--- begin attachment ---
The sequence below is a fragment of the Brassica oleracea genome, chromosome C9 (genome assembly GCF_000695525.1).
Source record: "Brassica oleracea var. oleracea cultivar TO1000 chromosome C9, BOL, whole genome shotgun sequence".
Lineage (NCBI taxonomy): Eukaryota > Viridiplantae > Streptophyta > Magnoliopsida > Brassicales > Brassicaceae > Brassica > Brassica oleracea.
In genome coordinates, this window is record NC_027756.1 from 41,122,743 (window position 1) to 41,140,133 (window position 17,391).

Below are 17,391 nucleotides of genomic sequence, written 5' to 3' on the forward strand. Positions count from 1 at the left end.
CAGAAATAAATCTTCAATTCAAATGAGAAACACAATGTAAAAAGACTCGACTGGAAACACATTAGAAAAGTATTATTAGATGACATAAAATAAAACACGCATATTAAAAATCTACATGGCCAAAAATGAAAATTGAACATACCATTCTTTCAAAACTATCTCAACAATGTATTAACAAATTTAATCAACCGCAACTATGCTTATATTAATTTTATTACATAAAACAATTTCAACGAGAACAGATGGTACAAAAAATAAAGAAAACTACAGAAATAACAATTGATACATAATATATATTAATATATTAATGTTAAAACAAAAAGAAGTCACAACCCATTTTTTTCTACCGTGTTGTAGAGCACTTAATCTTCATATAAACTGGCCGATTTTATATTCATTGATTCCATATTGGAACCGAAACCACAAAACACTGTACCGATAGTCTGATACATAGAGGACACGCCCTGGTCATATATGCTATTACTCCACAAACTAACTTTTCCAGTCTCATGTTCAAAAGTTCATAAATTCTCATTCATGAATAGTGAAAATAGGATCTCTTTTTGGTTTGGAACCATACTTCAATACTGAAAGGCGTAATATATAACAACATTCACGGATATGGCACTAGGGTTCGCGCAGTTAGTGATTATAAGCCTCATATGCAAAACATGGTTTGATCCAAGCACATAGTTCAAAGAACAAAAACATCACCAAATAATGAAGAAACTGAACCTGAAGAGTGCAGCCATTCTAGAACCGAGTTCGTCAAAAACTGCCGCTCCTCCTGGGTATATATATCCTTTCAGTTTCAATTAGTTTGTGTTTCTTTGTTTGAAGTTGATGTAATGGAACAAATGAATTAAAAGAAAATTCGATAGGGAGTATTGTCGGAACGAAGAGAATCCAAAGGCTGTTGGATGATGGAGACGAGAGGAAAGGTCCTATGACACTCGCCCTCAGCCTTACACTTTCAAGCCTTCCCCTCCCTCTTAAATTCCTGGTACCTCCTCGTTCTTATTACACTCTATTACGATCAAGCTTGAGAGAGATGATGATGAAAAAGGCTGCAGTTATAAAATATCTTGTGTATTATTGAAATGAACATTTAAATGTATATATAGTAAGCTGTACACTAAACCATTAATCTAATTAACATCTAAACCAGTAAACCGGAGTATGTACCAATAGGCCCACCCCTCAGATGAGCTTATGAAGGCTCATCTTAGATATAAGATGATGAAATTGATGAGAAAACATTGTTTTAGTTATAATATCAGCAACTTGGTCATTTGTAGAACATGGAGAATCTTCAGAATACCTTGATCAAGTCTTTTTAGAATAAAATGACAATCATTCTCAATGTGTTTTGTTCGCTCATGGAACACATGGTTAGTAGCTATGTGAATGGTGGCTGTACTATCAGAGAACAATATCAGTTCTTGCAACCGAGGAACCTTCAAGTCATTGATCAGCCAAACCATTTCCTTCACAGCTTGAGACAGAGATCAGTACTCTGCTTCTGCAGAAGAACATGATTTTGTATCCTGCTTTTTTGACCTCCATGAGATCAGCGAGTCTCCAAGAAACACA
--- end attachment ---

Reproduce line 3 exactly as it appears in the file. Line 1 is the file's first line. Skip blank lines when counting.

Lineage (NCBI taxonomy): Eukaryota > Viridiplantae > Streptophyta > Magnoliopsida > Brassicales > Brassicaceae > Brassica > Brassica oleracea.